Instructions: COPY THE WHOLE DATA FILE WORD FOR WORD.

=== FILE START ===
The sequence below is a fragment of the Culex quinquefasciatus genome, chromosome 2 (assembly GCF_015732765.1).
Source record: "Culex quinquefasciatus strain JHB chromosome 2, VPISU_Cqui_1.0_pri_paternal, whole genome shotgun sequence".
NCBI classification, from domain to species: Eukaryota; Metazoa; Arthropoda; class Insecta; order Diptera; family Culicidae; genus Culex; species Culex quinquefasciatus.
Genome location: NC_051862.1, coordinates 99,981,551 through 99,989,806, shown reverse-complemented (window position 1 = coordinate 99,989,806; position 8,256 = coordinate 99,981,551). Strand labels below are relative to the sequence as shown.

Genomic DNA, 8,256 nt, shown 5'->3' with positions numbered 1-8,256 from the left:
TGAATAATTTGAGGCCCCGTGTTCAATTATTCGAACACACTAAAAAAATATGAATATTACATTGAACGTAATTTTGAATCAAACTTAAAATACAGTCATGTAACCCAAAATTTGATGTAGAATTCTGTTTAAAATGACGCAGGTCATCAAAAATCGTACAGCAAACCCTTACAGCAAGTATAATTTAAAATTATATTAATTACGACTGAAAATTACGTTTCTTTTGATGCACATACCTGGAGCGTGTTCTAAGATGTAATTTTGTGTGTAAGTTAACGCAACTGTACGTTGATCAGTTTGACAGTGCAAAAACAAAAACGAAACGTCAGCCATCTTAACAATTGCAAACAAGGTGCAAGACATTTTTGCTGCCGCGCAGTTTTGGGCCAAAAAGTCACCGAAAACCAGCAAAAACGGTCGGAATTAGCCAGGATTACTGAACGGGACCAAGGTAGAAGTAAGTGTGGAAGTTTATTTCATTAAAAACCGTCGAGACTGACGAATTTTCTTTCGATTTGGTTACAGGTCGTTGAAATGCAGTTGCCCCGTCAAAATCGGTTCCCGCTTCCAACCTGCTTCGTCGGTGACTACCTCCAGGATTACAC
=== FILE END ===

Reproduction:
The sequence below is a fragment of the Culex quinquefasciatus genome, chromosome 2 (assembly GCF_015732765.1).
Source record: "Culex quinquefasciatus strain JHB chromosome 2, VPISU_Cqui_1.0_pri_paternal, whole genome shotgun sequence".
NCBI classification, from domain to species: Eukaryota; Metazoa; Arthropoda; class Insecta; order Diptera; family Culicidae; genus Culex; species Culex quinquefasciatus.
Genome location: NC_051862.1, coordinates 99,981,551 through 99,989,806, shown reverse-complemented (window position 1 = coordinate 99,989,806; position 8,256 = coordinate 99,981,551). Strand labels below are relative to the sequence as shown.

Genomic DNA, 8,256 nt, shown 5'->3' with positions numbered 1-8,256 from the left:
TGAATAATTTGAGGCCCCGTGTTCAATTATTCGAACACACTAAAAAAATATGAATATTACATTGAACGTAATTTTGAATCAAACTTAAAATACAGTCATGTAACCCAAAATTTGATGTAGAATTCTGTTTAAAATGACGCAGGTCATCAAAAATCGTACAGCAAACCCTTACAGCAAGTATAATTTAAAATTATATTAATTACGACTGAAAATTACGTTTCTTTTGATGCACATACCTGGAGCGTGTTCTAAGATGTAATTTTGTGTGTAAGTTAACGCAACTGTACGTTGATCAGTTTGACAGTGCAAAAACAAAAACGAAACGTCAGCCATCTTAACAATTGCAAACAAGGTGCAAGACATTTTTGCTGCCGCGCAGTTTTGGGCCAAAAAGTCACCGAAAACCAGCAAAAACGGTCGGAATTAGCCAGGATTACTGAACGGGACCAAGGTAGAAGTAAGTGTGGAAGTTTATTTCATTAAAAACCGTCGAGACTGACGAATTTTCTTTCGATTTGGTTACAGGTCGTTGAAATGCAGTTGCCCCGTCAAAATCGGTTCCCGCTTCCAACCTGCTTCGTCGGTGACTACCTCCAGGATTACAC